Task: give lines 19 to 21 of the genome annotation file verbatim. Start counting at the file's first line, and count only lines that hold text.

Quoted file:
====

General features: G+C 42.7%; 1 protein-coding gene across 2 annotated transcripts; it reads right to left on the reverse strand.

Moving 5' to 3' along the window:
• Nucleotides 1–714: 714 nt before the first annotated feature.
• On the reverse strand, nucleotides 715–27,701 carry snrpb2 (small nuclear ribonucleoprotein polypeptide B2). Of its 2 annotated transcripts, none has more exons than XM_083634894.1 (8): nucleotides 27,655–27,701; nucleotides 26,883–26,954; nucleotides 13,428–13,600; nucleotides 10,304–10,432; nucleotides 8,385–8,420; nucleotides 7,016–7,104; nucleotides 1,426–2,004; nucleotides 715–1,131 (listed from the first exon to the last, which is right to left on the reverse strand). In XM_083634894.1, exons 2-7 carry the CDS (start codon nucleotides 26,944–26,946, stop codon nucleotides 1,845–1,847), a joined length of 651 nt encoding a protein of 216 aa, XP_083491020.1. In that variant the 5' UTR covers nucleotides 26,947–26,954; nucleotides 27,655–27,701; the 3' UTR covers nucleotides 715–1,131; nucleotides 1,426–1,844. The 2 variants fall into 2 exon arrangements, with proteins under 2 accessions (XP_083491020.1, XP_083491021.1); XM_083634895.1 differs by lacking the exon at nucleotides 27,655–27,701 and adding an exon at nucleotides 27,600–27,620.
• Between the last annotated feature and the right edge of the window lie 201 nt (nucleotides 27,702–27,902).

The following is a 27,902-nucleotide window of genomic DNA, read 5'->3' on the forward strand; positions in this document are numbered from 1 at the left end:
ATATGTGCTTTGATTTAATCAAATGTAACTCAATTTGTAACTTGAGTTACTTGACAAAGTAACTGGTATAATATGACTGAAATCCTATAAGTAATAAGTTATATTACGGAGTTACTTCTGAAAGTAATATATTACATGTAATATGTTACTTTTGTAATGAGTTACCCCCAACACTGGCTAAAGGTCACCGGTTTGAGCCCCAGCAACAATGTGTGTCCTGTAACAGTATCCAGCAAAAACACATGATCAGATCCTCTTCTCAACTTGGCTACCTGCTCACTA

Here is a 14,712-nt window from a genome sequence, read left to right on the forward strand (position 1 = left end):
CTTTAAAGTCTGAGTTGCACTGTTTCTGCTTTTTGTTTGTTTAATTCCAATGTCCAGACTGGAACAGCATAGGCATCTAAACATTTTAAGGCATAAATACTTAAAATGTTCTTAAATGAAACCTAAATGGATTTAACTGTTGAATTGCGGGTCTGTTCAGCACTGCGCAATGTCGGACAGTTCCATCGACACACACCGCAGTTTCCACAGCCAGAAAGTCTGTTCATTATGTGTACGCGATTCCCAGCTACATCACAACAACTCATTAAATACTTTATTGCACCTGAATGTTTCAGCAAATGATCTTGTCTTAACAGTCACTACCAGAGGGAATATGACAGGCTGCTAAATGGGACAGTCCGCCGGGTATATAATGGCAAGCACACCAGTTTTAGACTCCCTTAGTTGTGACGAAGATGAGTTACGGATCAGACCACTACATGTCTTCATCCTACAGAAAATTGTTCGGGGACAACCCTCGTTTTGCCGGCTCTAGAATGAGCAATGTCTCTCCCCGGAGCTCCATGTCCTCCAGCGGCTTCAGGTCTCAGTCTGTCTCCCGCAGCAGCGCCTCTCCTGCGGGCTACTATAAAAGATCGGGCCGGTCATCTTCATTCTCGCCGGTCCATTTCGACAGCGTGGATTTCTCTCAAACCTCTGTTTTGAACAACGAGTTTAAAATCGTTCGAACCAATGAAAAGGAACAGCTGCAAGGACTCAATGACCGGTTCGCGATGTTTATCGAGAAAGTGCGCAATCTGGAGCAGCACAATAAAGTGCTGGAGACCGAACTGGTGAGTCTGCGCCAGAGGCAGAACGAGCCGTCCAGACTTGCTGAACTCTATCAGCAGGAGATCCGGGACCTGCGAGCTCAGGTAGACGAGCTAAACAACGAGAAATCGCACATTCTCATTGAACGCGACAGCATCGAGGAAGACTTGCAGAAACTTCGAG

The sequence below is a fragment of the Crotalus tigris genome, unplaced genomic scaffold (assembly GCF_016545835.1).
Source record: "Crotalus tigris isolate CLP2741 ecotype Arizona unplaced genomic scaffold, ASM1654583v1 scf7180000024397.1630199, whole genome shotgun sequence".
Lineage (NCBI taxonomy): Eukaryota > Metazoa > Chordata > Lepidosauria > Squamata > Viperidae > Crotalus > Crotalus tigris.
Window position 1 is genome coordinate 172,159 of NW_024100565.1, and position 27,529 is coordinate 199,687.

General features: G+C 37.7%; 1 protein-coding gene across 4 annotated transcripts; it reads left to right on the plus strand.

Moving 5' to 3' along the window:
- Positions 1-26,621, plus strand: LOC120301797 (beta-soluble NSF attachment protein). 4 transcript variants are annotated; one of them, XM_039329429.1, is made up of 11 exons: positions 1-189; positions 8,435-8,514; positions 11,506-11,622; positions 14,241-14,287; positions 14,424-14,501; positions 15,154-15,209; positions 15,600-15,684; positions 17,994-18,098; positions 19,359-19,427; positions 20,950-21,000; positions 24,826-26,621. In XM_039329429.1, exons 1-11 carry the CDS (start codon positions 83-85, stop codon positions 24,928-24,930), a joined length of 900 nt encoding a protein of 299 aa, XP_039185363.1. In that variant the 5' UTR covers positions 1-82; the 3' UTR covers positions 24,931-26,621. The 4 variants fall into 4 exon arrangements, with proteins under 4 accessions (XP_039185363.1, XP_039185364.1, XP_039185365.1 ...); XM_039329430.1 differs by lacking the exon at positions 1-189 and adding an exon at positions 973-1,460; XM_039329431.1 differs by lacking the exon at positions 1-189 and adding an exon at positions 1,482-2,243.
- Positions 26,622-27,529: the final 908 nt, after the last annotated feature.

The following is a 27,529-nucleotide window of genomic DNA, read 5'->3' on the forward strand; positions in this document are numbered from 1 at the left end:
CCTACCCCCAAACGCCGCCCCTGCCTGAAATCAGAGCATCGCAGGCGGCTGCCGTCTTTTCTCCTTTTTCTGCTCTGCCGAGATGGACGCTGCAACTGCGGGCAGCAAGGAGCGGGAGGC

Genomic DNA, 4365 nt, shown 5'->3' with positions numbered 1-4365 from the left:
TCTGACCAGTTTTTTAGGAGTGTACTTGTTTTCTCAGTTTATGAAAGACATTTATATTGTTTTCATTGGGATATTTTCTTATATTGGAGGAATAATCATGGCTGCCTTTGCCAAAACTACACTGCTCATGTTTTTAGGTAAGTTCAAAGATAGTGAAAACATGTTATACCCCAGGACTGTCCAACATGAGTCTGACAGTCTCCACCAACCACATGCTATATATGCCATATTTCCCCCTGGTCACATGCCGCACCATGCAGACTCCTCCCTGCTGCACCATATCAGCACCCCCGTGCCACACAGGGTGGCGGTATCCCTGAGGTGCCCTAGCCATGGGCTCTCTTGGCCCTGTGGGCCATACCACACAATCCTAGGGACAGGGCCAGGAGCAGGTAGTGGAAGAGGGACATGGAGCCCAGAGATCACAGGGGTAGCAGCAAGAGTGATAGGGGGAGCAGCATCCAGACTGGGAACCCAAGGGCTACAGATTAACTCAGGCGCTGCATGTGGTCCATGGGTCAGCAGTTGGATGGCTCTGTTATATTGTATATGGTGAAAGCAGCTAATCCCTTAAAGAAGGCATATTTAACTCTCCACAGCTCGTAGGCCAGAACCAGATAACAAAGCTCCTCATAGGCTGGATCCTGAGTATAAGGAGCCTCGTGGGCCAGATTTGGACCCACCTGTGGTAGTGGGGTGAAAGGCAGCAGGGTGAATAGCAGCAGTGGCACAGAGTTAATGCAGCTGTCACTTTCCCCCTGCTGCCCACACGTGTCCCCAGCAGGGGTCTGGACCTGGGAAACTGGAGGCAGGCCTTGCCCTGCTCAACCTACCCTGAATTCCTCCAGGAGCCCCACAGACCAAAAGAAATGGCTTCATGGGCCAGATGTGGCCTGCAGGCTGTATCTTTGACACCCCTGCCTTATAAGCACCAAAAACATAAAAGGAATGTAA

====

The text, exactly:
CCTACCCCCAAACGCCGCCCCTGCCTGAAATCAGAGCATCGCAGGCGGCTGCCGTCTTTTCTCCTTTTTCTGCTCTGCCGAGATGGACGCTGCAACTGCGGGCAGCAAGGAGCGGGAGGC

Genomic DNA, 4365 nt, shown 5'->3' with positions numbered 1-4365 from the left:
TCTGACCAGTTTTTTAGGAGTGTACTTGTTTTCTCAGTTTATGAAAGACATTTATATTGTTTTCATTGGGATATTTTCTTATATTGGAGGAATAATCATGGCTGCCTTTGCCAAAACTACACTGCTCATGTTTTTAGGTAAGTTCAAAGATAGTGAAAACATGTTATACCCCAGGACTGTCCAACATGAGTCTGACAGTCTCCACCAACCACATGCTATATATGCCATATTTCCCCCTGGTCACATGCCGCACCATGCAGACTCCTCCCTGCTGCACCATATCAGCACCCCCGTGCCACACAGGGTGGCGGTATCCCTGAGGTGCCCTAGCCATGGGCTCTCTTGGCCCTGTGGGCCATACCACACAATCCTAGGGACAGGGCCAGGAGCAGGTAGTGGAAGAGGGACATGGAGCCCAGAGATCACAGGGGTAGCAGCAAGAGTGATAGGGGGAGCAGCATCCAGACTGGGAACCCAAGGGCTACAGATTAACTCAGGCGCTGCATGTGGTCCATGGGTCAGCAGTTGGATGGCTCTGTTATATTGTATATGGTGAAAGCAGCTAATCCCTTAAAGAAGGCATATTTAACTCTCCACAGCTCGTAGGCCAGAACCAGATAACAAAGCTCCTCATAGGCTGGATCCTGAGTATAAGGAGCCTCGTGGGCCAGATTTGGACCCACCTGTGGTAGTGGGGTGAAAGGCAGCAGGGTGAATAGCAGCAGTGGCACAGAGTTAATGCAGCTGTCACTTTCCCCCTGCTGCCCACACGTGTCCCCAGCAGGGGTCTGGACCTGGGAAACTGGAGGCAGGCCTTGCCCTGCTCAACCTACCCTGAATTCCTCCAGGAGCCCCACAGACCAAAAGAAATGGCTTCATGGGCCAGATGTGGCCTGCAGGCTGTATCTTTGACACCCCTGCCTTATAAGCACCAAAAACATAAAAGGAATGTAA